I get the sense that Dallas Cowboys fans would feel better about the team if it signed one of these free-agent offensive tackles. Tyson Clabo and Eric Winston are the names you're hearing, and it's pretty obvious either would be an upgrade over Doug Free. Neither has yet signed elsewhere, so there's no real reason to panic. But with all of the salary cap problems the Cowboys have had this offseason it's understandable to worry whether they can afford to sign one of these guys.

Calvin Watkins reports, however, that the Cowboys have more than $5 million in cap room at the present time, not counting the $2 million they'll get in June when the release of Marcus Spears takes effect and not counting the $7 million (post-June 1) they could save by cutting Free. This would seem to indicate that they can sign someone like Clabo and still sign their draft picks (especially since their first-rounder ended up being No. 31 and not No. 18, a distinction likely to save them somewhere around $300,000 against this year's cap). The picks don't need to be under contract prior to June 1, so the Cowboys can wait until then to take care of that even if they sign Clabo in the meantime.

The issue appears to be Free, and how they handle his contract situation. It's easy for us to sit here and say they should cut him based on the way he's played since they signed him two offseasons ago. But the Cowboys don't like to give up on their guys, and it's likely they'd prefer to keep Free at a much lower salary and as a backup tackle. If Free would agree to the pay cut now, they'd add to their cap room and could make a move on a Clabo with more clarity about their overall 2013 cap situation. But if Free won't agree to the pay cut the Cowboys have in mind, then they're a month away from being able to cut him and things could get held up.

As you know, I like the move the Cowboys made to take center/guard Travis Frederick in the first round last week. Along with fellow first-rounder Tyron Smith, he'll give the Cowboys at least two offensive line starters about whom they can feel good. Adding a veteran such as Clabo, whom they appear to like, would up that number to three, and then they could throw a bunch of Phil Costa/Mackenzy Bernadeau/Nate Livings types into the mix for the other two spots and hope that competition pushes two of them to play better.

The Cowboys have enough talent on their roster to be a playoff team in 2013, but they have to get better offensive line play in order to cash in on that. Step 1 was the first round of the draft. Step 2 remains up in the air. But it appears they do have the resources to pull it off.
Paralyzed in free agency, unable to get Tony Romo extended, and the hits just keep on coming for Dallas Cowboys fans, who are going to absolutely hate this story from Calvin Watkins about right tackle Doug Free. Calvin reports that, according to a source, Free's future with the Cowboys is "secure for now."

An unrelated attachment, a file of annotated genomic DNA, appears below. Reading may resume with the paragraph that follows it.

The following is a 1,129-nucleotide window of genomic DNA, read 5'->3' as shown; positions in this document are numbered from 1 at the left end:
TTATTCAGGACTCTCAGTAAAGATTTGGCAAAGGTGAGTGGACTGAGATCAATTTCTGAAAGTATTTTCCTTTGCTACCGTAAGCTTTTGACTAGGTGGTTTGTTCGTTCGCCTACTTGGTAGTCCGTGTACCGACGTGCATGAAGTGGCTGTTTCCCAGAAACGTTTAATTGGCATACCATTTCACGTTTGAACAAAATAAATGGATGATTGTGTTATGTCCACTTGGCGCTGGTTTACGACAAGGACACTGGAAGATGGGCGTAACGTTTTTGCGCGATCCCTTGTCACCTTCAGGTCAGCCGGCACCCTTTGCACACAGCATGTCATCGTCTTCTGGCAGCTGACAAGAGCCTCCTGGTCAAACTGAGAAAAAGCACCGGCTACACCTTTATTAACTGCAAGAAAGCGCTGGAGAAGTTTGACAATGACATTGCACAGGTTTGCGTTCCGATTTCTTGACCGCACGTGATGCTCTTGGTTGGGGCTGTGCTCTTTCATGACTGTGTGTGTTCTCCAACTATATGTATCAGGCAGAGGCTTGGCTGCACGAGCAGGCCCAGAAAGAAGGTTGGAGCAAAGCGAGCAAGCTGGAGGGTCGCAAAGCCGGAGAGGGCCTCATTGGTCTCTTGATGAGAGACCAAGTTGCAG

Earlier this offseason, executive vice president Stephen Jones said of Free's possible return: "I wouldn't rule Doug out."

[+] EnlargeDoug Free
Tim Heitman/USA TODAY Sports Tackle Doug Free is scheduled to count $10.02 million against the Cowboys' salary cap.
Free's status could again become tenuous if the Cowboys believe there's a tackle worthy of selecting in the first two rounds of the draft. If that's the case, Free could be sent packing, and Jermey Parnell or the draft pick would become the starter at right tackle.

Yeah, see, that's the whole thing. The phrase "secure for now" doesn't really mean much, right? You're either secure or you're not. If the status of your security can change, you're not secure. So I wouldn't worry too much. I still think there's a really good chance they designate Free a June 1 cut and save $7 million against the cap during the summer.

But the fact that they haven't done that yet speaks to their situation, and their lack of ability to find a replacement for Free. They literally can't sign a free-agent tackle (unless they get that Tony Romo deal done and reduce their quarterback's 2013 cap cost in the process), and picking 18th in the draft they can't be certain they'll find their answer at right tackle in the draft. They could find a very good guard at that spot, such as Chance Warmack or Jonathan Cooper, which might help convince them they can afford to give Parnell a shot. But six weeks away from the draft they can't possibly know.

So they will wait on Free. They cut defensive lineman Marcus Spears and designated him a June 1 release because they felt like they had enough depth on the defensive line to do that now. But obviously, and justifiably, they don't feel the same about their offensive line. And as bad as Free was last year, they don't feel as though they can let him go without knowing who's going to replace him. Add all of that to the Cowboys' famous tendency to hang onto their own players too long and refuse to admit mistakes, and you find yourself unable to say with complete certainty that they will part ways with Free. Even if it seems obvious to all of us on the outside that they need to do so.

This Cowboys' offseason is going to be like this -- slow and frustrating -- and they're going to need to have a very good, 2013-focused draft if they're to make the playoffs this year. Cowboys fans aren't used to Marches like this one, but they don't have much choice right now other than to deal with it.
Hey, did you see who the Dallas Cowboys picked up in free agency Wednesday? Yeah, that's right. Same guy they signed Tuesday. Nobody.